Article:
Title – The Flowers of War (2011)
Director – Yimou Zhang (Hero)
Cast – Christian Bale, Ni Ni
Plot – Based on Geling Yan’s novel Flowers of War looks at westerner John Miller’s (Bale) dealings with a group of female school girls and Red Light district working girls lead by Yo Mo (Ni) and there survival in a church as the Japanese invade Nanking in 1937.
“Sometimes the truth is the last thing we need to hear”
Review by Eddie on 11/12/2013
Famed Asian director Yimou Zhang’s big budget version of the Japanese invasion of China in 1937 is one of the most baffling and tonally uneven films you ever likely to lay witness to. What we have here is a film that at one moment will be laughably comical and the next deadly serious (and rightfully so for events that occurred during this occupation were truly horrendous). It’s also a movie that revels in frequent unbelievably bad character decisions and acts as a showcase for one of famed British thespian Christian Bale’s worst screen performances.
In a film filled with downright atrocious acting qualities and annoying character attributes Bale comes off worse in his role as unlikeable American John Miller. John is a man that whilst eventually doing good has a journey that is just unable to engage on a level that feels realistic. It’s a thankless type of role for Bale but one senses that this was a real showy piece that failed to eventuate into anything outside of the Chinese market. The hardest thing to fathom about this picture is the fact that it should have been so ripe for a heart string pulling look at history.
Much of the films failings must be befallen to director Zhang who seems more interested in framing a shot in slo-mo or have one of his character’s stand near a multi-coloured glass mosaic for pretty lighting effects than actually focussing on the war that rages around them. It can’t be overlooked in analysis also that for a film costing north of 90 million American dollars it’s a slight event picture that rarely ventures out from the church in which the survivors of the invasion hold out in, which seems a wasted opportunity considering the stories just waiting to be told outside the churches gates.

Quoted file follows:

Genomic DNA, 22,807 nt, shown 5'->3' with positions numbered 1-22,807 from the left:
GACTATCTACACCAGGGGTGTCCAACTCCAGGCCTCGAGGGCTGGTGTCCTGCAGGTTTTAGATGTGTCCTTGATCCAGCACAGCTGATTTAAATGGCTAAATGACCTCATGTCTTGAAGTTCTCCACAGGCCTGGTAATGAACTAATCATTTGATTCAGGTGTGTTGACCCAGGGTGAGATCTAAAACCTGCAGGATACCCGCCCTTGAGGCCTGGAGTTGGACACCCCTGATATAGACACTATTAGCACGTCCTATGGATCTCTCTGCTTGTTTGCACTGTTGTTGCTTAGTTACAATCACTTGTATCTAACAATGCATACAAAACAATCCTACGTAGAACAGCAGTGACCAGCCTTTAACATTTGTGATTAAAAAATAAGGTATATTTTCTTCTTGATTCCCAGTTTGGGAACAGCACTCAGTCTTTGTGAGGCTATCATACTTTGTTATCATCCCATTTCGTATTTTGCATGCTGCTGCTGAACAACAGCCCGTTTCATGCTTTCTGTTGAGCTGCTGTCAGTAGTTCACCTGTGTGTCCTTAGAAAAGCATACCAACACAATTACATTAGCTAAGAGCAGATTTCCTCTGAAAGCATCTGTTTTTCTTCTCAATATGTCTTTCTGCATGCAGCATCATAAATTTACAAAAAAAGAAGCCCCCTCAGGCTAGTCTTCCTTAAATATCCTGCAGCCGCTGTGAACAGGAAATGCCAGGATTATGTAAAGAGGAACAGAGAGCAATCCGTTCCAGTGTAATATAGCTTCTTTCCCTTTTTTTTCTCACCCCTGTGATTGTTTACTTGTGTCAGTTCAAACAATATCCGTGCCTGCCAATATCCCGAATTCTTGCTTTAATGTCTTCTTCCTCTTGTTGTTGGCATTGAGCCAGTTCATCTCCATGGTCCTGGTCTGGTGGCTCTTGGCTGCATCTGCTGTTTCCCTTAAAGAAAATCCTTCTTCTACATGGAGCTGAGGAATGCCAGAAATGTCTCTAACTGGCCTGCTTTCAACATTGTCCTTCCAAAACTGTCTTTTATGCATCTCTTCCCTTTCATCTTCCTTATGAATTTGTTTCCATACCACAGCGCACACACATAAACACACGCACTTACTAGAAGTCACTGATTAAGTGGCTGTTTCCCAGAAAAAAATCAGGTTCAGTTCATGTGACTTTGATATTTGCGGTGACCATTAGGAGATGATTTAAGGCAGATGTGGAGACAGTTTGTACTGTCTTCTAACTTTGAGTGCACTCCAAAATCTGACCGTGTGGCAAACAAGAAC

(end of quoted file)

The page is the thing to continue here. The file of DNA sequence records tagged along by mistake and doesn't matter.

Obviously striking a chord in its country of origin (where it’s one of China’s highest grossing films of all time), viewers (who rate it a staggeringly high 7.5 on IMDB) and some industry experts (the film was nominated for Golden Globe) Flowers of War feels like a mighty misstep of a film upon watching now. Much time has passed since Flowers of War was on our big screens and judging by its barely there reputation now it’s not hard to argue as to why many have forgotten about it entirely.
1 impromptu wig out of 5
- The Flowers of War (filmoclock.wordpress.com)
- Movie Director Admits He and His Wife Defied China’s One-Child Rule (theblaze.com)
- ‘Flower of War’ better as a novel – Zhang Lijia (chinaherald.net)